By on November 15, 2014

A while back we ran a post on the Gulf Oil liveried 1968 & 1969 LeMans winning Ford GT40 that was temporarily on loan for display at the Racing in America exhibit of The Henry Ford Museum’s Driving America section. The reason for that loan was that the car that normally occupies that corner of the exhibit, the Ford Mk IV that won LeMans in 1967, was at Dan Gurney’s All American Racers shop in California getting a sensitive repair and conservation. That job has now been completed and the Mk IV is now back on display at the Dearborn, Michigan museum, just in time to be rejoined by Mr. Gurney. (Read More…)

By on July 8, 2014

Following the success of the Ford Trimotor, one of the first successful commercial passenger and cargo airplanes, which was introduced in 1925, Henry Ford got the aviation bug and decided to build what he called a “Model T of the air”, a small, affordable single seat airplane. He first proposed the idea to the men running his aircraft division, Trimotor designer William Bushnell Stout and William Benson Mayo but based on Henry’s design brief, neither experienced aeronautical man wanted anything to do with project. By then Henry Ford had bought out all of his investors and partners. All of Ford Motor Company stock was owned by Henry, Clara, and Edsel Ford, with Henry having the greatest share (49/3/48) so the firm was effectively Henry’s private feudal empire. Mr. Ford simply moved the project to a building in the Ford Laboratories complex. (Read More…)

By on July 6, 2014

Since this isn’t The Truth About Airplanes or even Planelopnik, we don’t generally cover aviation here at TTAC, either general or commercial (sorry about that pun). However, Honda announced that last week the first production HondaJet took its maiden test flight, near Honda Aircraft’s Greensboro, NC headquarters, and Honda does, after all, make and sell a few cars too. They aren’t the first car company, though, to get into the airplane business. As a matter of fact an earlier automaker had a seminal role in the development of commercial passenger aviation and even took a flier (sorry again, couldn’t resist) at general aviation, though that experiment was less successful. I don’t know if Soichiro Honda’s ever envisioned his motor company making jet airplanes, but since one of Soichiro’s role models, Henry Ford, helped get passenger aviation off the ground (okay, the last time, I promise) it’s not out of the realm of possibility that the thought may have crossed Mr. Honda’s mind. (Read More…)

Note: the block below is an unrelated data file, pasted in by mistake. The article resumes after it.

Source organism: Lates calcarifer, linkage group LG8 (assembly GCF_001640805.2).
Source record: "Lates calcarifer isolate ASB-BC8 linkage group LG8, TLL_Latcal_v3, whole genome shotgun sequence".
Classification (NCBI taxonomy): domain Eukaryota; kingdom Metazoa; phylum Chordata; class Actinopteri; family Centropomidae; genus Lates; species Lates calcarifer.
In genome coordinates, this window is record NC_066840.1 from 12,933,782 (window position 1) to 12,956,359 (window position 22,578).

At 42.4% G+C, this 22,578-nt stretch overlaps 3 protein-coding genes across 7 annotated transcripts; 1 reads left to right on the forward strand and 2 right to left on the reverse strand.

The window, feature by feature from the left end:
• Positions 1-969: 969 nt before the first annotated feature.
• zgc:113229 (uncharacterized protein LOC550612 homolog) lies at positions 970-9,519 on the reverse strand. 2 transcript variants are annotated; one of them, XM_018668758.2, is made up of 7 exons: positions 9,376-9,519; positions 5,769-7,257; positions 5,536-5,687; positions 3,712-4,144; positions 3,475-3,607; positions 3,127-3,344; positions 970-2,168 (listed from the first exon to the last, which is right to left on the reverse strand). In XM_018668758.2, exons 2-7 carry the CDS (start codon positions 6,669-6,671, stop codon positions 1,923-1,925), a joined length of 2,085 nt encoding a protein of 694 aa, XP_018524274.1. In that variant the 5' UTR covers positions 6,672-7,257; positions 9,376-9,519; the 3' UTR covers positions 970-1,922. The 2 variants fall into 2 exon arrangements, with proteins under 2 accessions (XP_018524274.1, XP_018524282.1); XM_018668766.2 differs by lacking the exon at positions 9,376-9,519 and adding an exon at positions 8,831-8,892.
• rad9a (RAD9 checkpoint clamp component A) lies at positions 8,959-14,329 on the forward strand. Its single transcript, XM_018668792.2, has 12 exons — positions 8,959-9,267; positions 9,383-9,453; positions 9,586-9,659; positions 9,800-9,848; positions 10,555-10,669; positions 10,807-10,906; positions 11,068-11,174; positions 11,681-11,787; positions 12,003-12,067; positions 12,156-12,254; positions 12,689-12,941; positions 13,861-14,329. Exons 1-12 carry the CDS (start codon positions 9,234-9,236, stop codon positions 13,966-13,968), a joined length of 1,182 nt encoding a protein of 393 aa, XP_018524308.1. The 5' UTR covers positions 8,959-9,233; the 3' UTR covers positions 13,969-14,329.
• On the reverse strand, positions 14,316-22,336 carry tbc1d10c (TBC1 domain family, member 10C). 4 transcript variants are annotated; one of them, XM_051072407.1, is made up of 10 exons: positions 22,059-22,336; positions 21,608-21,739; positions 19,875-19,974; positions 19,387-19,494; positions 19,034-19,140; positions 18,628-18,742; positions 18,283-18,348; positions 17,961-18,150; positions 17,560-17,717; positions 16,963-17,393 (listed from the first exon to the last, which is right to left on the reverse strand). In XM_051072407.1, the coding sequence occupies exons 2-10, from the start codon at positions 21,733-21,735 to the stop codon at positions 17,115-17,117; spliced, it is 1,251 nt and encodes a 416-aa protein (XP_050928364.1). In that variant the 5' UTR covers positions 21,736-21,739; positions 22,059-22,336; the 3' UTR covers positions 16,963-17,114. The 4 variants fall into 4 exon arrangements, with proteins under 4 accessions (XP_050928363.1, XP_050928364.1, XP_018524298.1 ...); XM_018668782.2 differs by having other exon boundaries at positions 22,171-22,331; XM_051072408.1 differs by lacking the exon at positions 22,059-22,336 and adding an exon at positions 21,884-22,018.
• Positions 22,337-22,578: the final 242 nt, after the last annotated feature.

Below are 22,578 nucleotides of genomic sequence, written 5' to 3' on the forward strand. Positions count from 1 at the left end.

By on July 5, 2013

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It’s not unusual for automakers to wrap themselves in their national flags. After citing baseball, hot dogs and apple pie, and sponsoring Dinah Shore to tell us in song to see the USA, Chevrolet is the car company that comes to mind pretty quickly when considering automotive nationalism, but they all do it one way or another, in their home markets. Export markets too, in the case of German and Japanese cars. Those cases might be nationalism or they might just be good marketing but there was once an American car company whose founder was so patriotic that he built a copy of Philadelphia’s Independence Hall for his company headquarters. Actually, there were two car company founders that did that. You may know about one of those buildings and you undoubtedly know about who built it because it’s called the Henry Ford Museum. Percy Owens, however, is less well known, and he built his copy of Independence Hall before Ford has his own replica of America’s architectural symbol of independence made. There are other replicas and near replicas across the country, mostly at colleges, Mercer, Howard, Dartmouth, Brooklyn and Dallas Baptist. Knott’s Berry Farm in California also built a full-scale replica outside their Buena Park amusement park in 1996, but the Motor City is the only place there are two. (Read More…)

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